[lg policy] the economist on the slovak language law

Dennis Baron debaron at ILLINOIS.EDU
Fri Jul 31 14:53:30 UTC 2009

FYI: from this week's Economist:

Language rows between Slovakia and Hungary

Hovorte po slovensky!*

Jul 30th 2009 | BRATISLAVA
 From The Economist print edition

Slovakia criminalises the use of Hungarian

Illustration by David Simonds
LANGUAGE laws may protect minority rights or infringe them. Slovakia’s  
new law, which comes into force on September 1st, is under fire for  
its harshness. It imposes fines of up to €5,000 ($7,000) on those who  
break rules promoting the use of Slovak in public. Hungarian-speakers,  
who number around a fifth of the population, mainly in the south of  
the country, see that as a direct attack on their right to speak their  
mother-tongue. So do politicians in neighbouring Hungary. A long- 
running dispute between two of Europe’s most prickly neighbours is  
turning nasty.

Slovakia’s left-leaning populist government has been needling Hungary  
since it took power in 2006. It sidelined plans for a joint Hungarian- 
Slovak history textbook last year and has publicly endorsed the Benes  
Decrees, which expelled most Germans and many Hungarians from the then  
Czechoslovakia after 1945, as a punishment for their supposedly Nazi  
sympathies. The new law tightens rules about speaking Slovak in  
dealings with public officials: not just police officers or teachers,  
but also, say, doctors. Exceptions apply to monoglots, or in districts  
where the minority makes up a fifth or more of the population.  
Hungarian-language schools must conduct their administration in  
Slovak. The new law also lays down detailed instructions for the way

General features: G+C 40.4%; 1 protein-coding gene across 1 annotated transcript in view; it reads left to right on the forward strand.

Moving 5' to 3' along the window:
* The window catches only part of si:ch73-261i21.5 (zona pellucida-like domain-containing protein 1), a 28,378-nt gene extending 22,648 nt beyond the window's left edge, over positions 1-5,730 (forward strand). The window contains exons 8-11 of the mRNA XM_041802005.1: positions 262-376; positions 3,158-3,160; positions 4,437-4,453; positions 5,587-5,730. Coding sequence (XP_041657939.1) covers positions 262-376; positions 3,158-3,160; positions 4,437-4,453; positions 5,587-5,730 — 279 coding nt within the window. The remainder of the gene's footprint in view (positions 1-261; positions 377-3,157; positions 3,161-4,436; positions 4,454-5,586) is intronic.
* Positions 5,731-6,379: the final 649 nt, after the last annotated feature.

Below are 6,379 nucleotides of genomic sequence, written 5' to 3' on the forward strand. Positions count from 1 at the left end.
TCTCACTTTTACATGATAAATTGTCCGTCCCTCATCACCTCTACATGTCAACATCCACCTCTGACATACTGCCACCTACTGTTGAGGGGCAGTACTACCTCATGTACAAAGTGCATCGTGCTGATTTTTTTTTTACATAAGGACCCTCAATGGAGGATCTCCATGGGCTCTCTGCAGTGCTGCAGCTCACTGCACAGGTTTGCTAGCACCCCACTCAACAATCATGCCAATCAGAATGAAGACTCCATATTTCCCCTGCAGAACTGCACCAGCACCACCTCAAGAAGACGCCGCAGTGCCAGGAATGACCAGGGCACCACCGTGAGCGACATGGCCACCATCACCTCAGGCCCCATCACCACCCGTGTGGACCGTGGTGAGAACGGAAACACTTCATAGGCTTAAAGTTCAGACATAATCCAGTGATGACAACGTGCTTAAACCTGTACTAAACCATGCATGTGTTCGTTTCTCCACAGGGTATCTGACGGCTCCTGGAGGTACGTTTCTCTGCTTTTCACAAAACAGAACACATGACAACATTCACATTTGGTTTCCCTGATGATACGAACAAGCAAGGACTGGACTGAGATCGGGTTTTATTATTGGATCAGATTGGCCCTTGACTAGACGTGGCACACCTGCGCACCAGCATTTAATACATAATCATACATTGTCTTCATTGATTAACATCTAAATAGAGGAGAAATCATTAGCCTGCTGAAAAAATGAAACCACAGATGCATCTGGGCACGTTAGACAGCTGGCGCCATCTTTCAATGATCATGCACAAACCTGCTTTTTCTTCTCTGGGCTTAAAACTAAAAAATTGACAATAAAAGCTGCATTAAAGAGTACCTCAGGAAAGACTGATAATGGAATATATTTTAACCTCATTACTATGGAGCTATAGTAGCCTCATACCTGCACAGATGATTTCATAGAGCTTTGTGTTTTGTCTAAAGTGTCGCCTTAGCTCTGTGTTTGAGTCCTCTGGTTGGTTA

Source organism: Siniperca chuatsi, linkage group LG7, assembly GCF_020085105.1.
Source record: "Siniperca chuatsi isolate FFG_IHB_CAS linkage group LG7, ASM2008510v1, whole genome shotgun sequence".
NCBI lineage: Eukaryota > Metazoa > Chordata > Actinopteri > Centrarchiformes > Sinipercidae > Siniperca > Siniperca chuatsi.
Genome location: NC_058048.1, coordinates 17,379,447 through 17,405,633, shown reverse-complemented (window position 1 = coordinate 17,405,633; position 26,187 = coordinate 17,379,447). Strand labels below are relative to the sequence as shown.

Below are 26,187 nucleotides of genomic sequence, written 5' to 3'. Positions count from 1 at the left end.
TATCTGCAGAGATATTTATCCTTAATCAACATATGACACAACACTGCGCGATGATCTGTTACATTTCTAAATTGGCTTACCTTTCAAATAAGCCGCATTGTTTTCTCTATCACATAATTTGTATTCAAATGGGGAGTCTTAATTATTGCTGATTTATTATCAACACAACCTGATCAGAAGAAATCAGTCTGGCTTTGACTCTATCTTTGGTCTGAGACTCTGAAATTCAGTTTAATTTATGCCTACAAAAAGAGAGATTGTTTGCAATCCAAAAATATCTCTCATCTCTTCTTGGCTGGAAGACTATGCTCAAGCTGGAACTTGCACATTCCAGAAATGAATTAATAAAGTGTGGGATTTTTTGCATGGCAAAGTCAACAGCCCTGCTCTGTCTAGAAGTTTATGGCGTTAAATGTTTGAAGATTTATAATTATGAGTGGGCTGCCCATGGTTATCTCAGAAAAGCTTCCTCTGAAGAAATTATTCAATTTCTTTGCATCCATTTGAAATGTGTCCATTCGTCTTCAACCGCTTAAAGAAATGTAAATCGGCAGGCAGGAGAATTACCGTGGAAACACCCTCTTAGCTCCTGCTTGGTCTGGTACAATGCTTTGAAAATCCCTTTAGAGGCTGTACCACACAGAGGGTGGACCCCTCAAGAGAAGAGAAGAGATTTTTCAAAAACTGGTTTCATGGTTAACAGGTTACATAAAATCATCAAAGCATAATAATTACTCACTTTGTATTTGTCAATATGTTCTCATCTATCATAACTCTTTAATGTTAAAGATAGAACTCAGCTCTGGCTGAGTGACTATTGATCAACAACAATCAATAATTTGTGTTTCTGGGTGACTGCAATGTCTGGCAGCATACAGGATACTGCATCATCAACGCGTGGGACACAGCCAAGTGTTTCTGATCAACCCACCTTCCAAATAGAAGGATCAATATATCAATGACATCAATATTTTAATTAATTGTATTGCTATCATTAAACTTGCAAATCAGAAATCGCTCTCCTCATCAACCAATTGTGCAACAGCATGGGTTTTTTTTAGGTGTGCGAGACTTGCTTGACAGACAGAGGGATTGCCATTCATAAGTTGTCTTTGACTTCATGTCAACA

in which memorials and plaques may be inscribed

A party representing the Hungarian minority is mounting a challenge in  
the constitutional court: it calls the law “19th-century language  
imperialism”. The Slovak response similarly accuses the Hungarians of  
hankering for the 19th century: they dominated the region in the  
Habsburg era. The Slovak prime minister, Robert Fico, said the real  
problem was those wanting to bully Slovaks in the south of the country  
into learning Hungarian.

The Slovak foreign ministry has published (unilaterally) an expert  
opinion drawn up in confidence by Knut Vollebaek, high commissioner  
for national minorities at the Organisation for Security and Co- 
operation in Europe, a Vienna-based international organisation. Mr  
Vollebaek agrees that the bill does not in itself contravene  
international law or Slovakia’s earlier commitments to protect  
minority languages. But his opinion also highlights concerns over the  
hasty passage of the new legislation and the danger that it may be  
interpreted arbitrarily.

The big question is the meaning of the requirement that Slovak be used  
“in public”. Would, say, a Hungarian-speakers’ poetry club have to  
arrange for their meetings to be translated into Slovak? Perhaps not,  
but it is an odd thing to have to worry about these days in the  
European Union.

Grandstanding in the run-up to elections has fuelled the row. Mr Fico  
is gaining record popularity ratings. It helps divert opinion from  
issues such as corruption and economic decline. Mikulas Dzurinda, a  
former prime minister and opposition leader, says that the real danger  
to the Slovak language comes not from tongue-tied ethnic Hungarians,  
but from the debasing of Slovak by foul-mouthed chauvinists in the  
government, such as the leader of the Slovak National Party, Jan  
Slota. He recently provoked uproar by calling a policewoman (she says)  
a “cunt”. The charming gentleman’s complaint? She had refused to allow  
his driver unauthorised entry to a parliamentary garage.

*Speak Slovak


Dennis Baron
Professor of English and Linguistics
Department of English
University of Illinois
608 S. Wright St.
Urbana, IL 61801

office: 217-244-0568
fax: 217-333-4321


read the Web of Language:

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